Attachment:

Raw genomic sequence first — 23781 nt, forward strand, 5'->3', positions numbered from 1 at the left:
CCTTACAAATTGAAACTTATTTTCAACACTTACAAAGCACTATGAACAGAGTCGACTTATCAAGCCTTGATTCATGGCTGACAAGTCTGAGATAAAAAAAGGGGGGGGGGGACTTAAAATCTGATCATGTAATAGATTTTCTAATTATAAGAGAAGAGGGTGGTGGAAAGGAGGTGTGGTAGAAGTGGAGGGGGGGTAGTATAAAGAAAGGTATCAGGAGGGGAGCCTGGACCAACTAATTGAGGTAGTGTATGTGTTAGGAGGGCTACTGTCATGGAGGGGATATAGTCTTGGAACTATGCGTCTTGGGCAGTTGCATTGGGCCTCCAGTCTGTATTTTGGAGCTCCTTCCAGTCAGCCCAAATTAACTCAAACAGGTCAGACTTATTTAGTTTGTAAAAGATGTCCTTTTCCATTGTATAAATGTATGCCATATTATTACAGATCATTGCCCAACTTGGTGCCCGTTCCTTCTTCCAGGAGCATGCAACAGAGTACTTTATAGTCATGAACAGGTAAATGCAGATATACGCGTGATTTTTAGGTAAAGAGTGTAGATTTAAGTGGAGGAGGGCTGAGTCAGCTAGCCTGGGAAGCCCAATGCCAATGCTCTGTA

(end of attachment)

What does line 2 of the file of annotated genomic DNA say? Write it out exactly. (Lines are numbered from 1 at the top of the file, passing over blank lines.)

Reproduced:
CCTTACAAATTGAAACTTATTTTCAACACTTACAAAGCACTATGAACAGAGTCGACTTATCAAGCCTTGATTCATGGCTGACAAGTCTGAGATAAAAAAAGGGGGGGGGGGACTTAAAATCTGATCATGTAATAGATTTTCTAATTATAAGAGAAGAGGGTGGTGGAAAGGAGGTGTGGTAGAAGTGGAGGGGGGGTAGTATAAAGAAAGGTATCAGGAGGGGAGCCTGGACCAACTAATTGAGGTAGTGTATGTGTTAGGAGGGCTACTGTCATGGAGGGGATATAGTCTTGGAACTATGCGTCTTGGGCAGTTGCATTGGGCCTCCAGTCTGTATTTTGGAGCTCCTTCCAGTCAGCCCAAATTAACTCAAACAGGTCAGACTTATTTAGTTTGTAAAAGATGTCCTTTTCCATTGTATAAATGTATGCCATATTATTACAGATCATTGCCCAACTTGGTGCCCGTTCCTTCTTCCAGGAGCATGCAACAGAGTACTTTATAGTCATGAACAGGTAAATGCAGATATACGCGTGATTTTTAGGTAAAGAGTGTAGATTTAAGTGGAGGAGGGCTGAGTCAGCTAGCCTGGGAAGCCCAATGCCAATGCTCTGTA